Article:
Downton Abbey is directed by Michael Engler and written by Oscar- and Emmy-winning screenwriter Julian Fellowes. And in addition to the aforementioned actors, the film stars Hugh Bonneville, Laura Carmichael, Brendan Coyle, Michelle Dockery, Kevin Doyle, Joanne Froggatt, Matthew Goode, Harry Hadden-Paton, David Haig, Geraldine James, Simon Jones, Allen Leech, Phyllis Logan, Elizabeth McGovern, Sophie McShera, Tuppence Middleton, Stephen Campbell Moore, Lesley Nicol, Kate Phillips, Imelda Staunton, and Penelope Wilton.

Watch the official trailer below:

Focus Features will release Downton Abbey on September 20.

We’re committed to keeping our content free and accessible—meaning no paywalls or subscription fees—so if you like what we do, please consider becoming a SLANT patron:
Continue Reading

Film

Watch the Teaser Trailer for Andy Muschietti’s It Chapter Two, Starring Jessica Chastain and Bill Hader

The teaser seems hell-bent on satisfying those who found the first film to be an over-directed succession of freakouts.

Published

on

It Chapter Two
Photo: Warner Bros.

Today, Warner Bros. revealed the teaser trailer for It Chapter Two, Andy Muschietti’s highly anticipated follow-up to his worldwide box-office smash It. The teaser is certainly promising, if only because it seems hell-bent on satisfying above all else those who might have found the first film to be an over-directed succession of freakouts. Indeed, while the trendy retroism of that film is certainly evident across this teaser’s three minutes, there’s something rather impressive about how it forces us to spend so much time stewing in the atmosphere of dread that slowly overcomes the adult Beverly (Jessica Chastain) inside an old woman’s house as she comes to realize that she and other grown-up members of the Losers Club may not have fully shaken off the horror that is Pennywise.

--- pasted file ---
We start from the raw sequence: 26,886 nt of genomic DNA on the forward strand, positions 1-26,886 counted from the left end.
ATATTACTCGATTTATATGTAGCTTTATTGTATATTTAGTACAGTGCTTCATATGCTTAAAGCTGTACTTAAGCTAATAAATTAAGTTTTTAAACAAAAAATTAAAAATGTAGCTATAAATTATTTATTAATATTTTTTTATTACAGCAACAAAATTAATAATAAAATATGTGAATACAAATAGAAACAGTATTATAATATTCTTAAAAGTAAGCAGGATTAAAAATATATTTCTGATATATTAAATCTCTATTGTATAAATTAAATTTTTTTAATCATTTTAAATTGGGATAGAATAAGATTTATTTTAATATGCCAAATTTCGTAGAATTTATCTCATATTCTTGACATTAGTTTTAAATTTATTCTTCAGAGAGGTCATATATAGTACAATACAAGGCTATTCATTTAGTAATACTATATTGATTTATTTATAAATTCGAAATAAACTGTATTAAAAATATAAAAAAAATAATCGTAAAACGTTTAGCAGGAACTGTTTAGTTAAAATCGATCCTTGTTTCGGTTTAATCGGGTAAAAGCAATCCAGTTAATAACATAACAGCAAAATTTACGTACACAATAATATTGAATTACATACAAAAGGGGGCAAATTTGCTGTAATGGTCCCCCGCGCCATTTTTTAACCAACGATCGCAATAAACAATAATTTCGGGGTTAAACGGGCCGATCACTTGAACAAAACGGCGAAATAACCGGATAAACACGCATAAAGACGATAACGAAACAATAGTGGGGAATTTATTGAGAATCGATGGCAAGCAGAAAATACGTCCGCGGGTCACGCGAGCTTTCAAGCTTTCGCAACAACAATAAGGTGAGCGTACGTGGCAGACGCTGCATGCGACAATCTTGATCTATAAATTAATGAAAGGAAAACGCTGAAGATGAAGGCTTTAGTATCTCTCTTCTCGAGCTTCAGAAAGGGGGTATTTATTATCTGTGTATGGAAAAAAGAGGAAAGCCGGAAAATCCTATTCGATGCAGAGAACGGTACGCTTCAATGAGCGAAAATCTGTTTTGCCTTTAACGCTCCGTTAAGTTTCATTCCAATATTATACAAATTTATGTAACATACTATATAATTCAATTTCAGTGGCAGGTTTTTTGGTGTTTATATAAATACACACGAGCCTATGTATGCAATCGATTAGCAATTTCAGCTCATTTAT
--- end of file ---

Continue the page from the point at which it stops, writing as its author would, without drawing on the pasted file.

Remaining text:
In addition to Chastain, It Chapter Two stars James McAvoy as Bill, Bill Hader as Richie, Isaiah Mustafa as Mike, Jay Ryan as Ben, James Ransone as Eddie, and Andy Bean as Stanley. Reprising their roles as the original members of the Losers Club are Jaeden Martell as Bill, Wyatt Oleff as Stanley, Jack Dylan Grazer as Eddie, Finn Wolfhard as Richie, Sophia Lillis as Beverly, Chosen Jacobs as Mike, and Jeremy Ray Taylor as Ben. And, of course, there’s Bill Skarsgård, who reprises his role of Pennywise.

See the teaser trailer below:

Warner Bros. will release It Chapter Two on September 6.

We’re committed to keeping our content free and accessible—meaning no paywalls or subscription fees—so if you like what we do, please consider becoming a SLANT patron:
Continue Reading

Film

Francis Ford Coppola’s Apocalypse Now Final Cut Coming to Theaters in August

The film remains as legendary for its artistry as it is for the difficulty of its making.

Published

on

Apocalypse Now Final Cut
Photo: Paramount Pictures

Francis Ford Coppola’s Apocalypse Now is as legendary for its artistry as it is for the difficulty of its making. Some have argued that Coppola became the victim of the film’s legend with the 2001 release of Apocalypse Now Redux, a significant re-edit of the original film put together by the director and editor Walter Murch. The two most famous additions made to the original had its naysayers for being flow-breaking: the second meeting with the Playboy playmates, and the meeting with a family of holdout French colonists on a remote rubber plantation. I recommend you read the responses to this tweet from critic Glenn Kenny to get a sense of what we have in store from the new, never-before-seen restored version of the film, entitled Apocalypse Now: Final Cut, coming our way in August.